A Bit of Good News - You can't go wrong with kindness and compassion
September 21, 2023 - Vol. 2, Issue 36
A curriculum of kindness
The third grade students at Watson Elementary School in Chilliwack, British Columbia, study math and English, just like kids all over the world. But since 2017, they've also participated in something called the Kindness Project.
The project involves reading books and writing cards about kindness. The students then host bake sales to raise money and use those funds to help others. One year, students raised $400 and gave away small gifts to strangers. During the pandemic, they put together care packages for front-line workers. Several students even volunteered to clean up a forest.
The project has been so successful that the school expanded it to include second and fourth graders.
“I think what I want most for them is to know that it doesn't matter where you come from or how old you are, you can do something that is good,” teacher Jennifer Thiessen said.
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Helping those who cannot hear
About two months ago, I wrote about the 9-8-8 hotline, which provides free and confidential support to those experiencing mental or emotional distress. Well, as promised, the Suicide & Crisis Lifeline is now available for people who cannot hear.
To reach a counselor, deaf and hard-of-hearing American Sign Language users can visit the 988 Lifeline website and click on the ASL Now button. They can call 988 Videophone and reach someone fluent in sign. They can also text, chat online or use a relay service. And if a veteran is deaf or hard-of-hearing, he/she can send a text message to 838255 or chat online with a Veterans Crisis Line responder.
“Being able to speak in the language that you are used to speaking in, and being able to do that via ASL I think will reach a broader part of the population,” Hannah Wesolowski, chief advocacy officer at the National Alliance on Mental Illness, told ABC News. “And the ASL video services certainly create another point of engagement, that I think better supports that access to care.”
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Webcam heroes help save hiker
Wildlife enthusiasts often log into the Dumpling Mountain livestream to watch the creatures who reside inside the Katmai National Park and Preserve in Alaska. But instead of seeing birds or bears earlier this month, they spotted a missing hiker:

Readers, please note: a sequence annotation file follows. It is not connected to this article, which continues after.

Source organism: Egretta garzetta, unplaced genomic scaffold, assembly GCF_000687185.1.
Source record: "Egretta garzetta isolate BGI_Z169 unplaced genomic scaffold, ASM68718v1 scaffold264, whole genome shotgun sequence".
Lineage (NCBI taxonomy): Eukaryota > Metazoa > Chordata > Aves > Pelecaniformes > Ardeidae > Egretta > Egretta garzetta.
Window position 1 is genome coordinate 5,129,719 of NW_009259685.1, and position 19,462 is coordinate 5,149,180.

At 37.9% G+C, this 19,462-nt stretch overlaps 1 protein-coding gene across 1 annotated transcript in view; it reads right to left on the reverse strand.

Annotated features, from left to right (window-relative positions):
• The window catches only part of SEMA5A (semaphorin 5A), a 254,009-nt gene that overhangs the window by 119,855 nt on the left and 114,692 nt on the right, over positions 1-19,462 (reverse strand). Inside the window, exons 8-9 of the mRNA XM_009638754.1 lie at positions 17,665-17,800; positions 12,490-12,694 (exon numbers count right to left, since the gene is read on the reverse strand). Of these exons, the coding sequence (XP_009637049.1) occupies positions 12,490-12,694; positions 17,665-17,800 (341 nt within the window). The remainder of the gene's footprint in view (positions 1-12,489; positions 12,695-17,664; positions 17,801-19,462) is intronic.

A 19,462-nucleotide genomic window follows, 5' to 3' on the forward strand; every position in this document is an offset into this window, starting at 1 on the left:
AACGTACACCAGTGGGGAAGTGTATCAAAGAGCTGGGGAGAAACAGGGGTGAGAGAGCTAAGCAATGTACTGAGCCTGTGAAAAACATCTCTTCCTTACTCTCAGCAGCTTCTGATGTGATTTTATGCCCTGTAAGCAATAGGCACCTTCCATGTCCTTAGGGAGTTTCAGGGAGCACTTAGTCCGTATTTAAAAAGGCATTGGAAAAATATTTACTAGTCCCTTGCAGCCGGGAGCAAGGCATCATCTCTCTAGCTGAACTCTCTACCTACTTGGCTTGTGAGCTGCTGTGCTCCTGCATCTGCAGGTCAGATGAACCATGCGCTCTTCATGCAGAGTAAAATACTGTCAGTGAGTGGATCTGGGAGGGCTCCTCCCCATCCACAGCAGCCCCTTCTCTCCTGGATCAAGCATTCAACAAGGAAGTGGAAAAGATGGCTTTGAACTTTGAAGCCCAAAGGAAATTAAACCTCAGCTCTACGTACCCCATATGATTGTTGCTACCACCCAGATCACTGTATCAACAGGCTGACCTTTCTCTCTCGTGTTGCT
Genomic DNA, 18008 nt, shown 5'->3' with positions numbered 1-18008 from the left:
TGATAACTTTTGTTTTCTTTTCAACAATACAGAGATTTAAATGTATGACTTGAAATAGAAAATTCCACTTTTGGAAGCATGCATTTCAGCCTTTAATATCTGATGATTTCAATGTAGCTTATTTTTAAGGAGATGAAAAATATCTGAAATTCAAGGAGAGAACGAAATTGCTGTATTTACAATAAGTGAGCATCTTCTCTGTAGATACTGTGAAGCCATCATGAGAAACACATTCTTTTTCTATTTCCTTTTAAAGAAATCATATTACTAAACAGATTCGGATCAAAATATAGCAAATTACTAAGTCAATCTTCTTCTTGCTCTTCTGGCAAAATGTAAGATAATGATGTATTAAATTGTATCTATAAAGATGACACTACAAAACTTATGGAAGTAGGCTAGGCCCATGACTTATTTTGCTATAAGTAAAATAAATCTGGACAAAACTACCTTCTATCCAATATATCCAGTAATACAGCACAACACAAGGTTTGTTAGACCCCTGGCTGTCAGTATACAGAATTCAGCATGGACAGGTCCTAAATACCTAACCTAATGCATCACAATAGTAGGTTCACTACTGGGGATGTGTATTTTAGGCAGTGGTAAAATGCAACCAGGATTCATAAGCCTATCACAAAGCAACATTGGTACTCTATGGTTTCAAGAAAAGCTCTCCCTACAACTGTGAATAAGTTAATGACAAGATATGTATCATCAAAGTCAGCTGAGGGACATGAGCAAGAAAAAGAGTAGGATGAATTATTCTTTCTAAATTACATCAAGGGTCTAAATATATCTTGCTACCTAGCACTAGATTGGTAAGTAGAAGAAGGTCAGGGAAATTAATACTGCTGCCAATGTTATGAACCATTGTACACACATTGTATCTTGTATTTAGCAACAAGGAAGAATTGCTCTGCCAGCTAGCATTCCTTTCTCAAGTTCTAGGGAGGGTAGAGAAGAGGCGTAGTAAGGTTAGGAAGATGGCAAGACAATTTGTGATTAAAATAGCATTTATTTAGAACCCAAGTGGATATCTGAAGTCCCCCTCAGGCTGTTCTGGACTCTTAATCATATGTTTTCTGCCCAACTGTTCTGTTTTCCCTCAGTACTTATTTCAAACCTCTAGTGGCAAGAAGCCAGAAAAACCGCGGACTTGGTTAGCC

The man, who'd been "caught in windy and rainy conditions with poor visibility," was soaked to the skin and clearly lost. He looked straight into the lens of the wildlife cam and asked for help. Several concerned viewers immediately posted messages in the comments section about the man and rangers were alerted.
In less than three hours, a search team had found the unidentified hiker near the site of the cam and rescued him. Thankfully, he was okay.
FMI: Click here.
I could Nosh
Public Service Announcement
LAST WEEK'S RESULTS
* Picking a wagonload of apples in autumn
* Eating apple cider doughnuts
* Planning for future pie-making
QUOTE OF THE WEEK
"Nothing you love is lost. Not really. Things, people -- they always go away, sooner or later. You can't hold them, any more than you can hold moonlight. But if they've touched you, if they're inside you, then they're still yours. The only things you ever really have are the ones you hold inside your heart." --Bruce Coville
MOMENT OF GRATITUDE
Thank you to Ditto Bowo, Unsplash, Watson Elementary School, The Chilliwack Progress, The Washington Post, the 988 Suicide & Crisis Lifeline, Apple News, ABC News, Explore.com, NPR, YouTube, The Independent, The New York Times, Litsa Dremousis, Katie Couric, New York Cares, Jen Theodore and Deposit Photos for inspiration, art and story suggestions.
KEEP IN TOUCH
Read a positive/uplifting news story lately? Have an inspiring quote you want to share? Or do you just want to let me know about some of your favorite simple pleasures?
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